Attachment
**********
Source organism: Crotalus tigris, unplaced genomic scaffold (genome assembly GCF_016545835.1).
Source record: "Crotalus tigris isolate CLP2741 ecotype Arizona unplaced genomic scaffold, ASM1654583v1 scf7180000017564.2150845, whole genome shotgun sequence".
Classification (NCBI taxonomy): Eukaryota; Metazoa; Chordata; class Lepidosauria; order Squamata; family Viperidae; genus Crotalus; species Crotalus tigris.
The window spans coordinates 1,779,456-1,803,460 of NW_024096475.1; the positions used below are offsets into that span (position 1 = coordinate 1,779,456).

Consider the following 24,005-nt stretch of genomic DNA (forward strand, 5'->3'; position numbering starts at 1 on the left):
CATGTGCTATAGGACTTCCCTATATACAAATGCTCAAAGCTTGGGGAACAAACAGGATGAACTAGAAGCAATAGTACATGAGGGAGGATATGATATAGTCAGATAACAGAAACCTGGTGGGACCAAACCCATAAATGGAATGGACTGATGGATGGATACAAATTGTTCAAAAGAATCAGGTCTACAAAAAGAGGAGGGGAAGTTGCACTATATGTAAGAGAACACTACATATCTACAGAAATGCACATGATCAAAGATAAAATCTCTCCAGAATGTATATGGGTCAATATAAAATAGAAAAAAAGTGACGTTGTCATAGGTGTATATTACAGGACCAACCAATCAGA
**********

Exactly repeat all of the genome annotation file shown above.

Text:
Source organism: Crotalus tigris, unplaced genomic scaffold (genome assembly GCF_016545835.1).
Source record: "Crotalus tigris isolate CLP2741 ecotype Arizona unplaced genomic scaffold, ASM1654583v1 scf7180000017564.2150845, whole genome shotgun sequence".
Classification (NCBI taxonomy): Eukaryota; Metazoa; Chordata; class Lepidosauria; order Squamata; family Viperidae; genus Crotalus; species Crotalus tigris.
The window spans coordinates 1,779,456-1,803,460 of NW_024096475.1; the positions used below are offsets into that span (position 1 = coordinate 1,779,456).

Consider the following 24,005-nt stretch of genomic DNA (forward strand, 5'->3'; position numbering starts at 1 on the left):
CATGTGCTATAGGACTTCCCTATATACAAATGCTCAAAGCTTGGGGAACAAACAGGATGAACTAGAAGCAATAGTACATGAGGGAGGATATGATATAGTCAGATAACAGAAACCTGGTGGGACCAAACCCATAAATGGAATGGACTGATGGATGGATACAAATTGTTCAAAAGAATCAGGTCTACAAAAAGAGGAGGGGAAGTTGCACTATATGTAAGAGAACACTACATATCTACAGAAATGCACATGATCAAAGATAAAATCTCTCCAGAATGTATATGGGTCAATATAAAATAGAAAAAAAGTGACGTTGTCATAGGTGTATATTACAGGACCAACCAATCAGA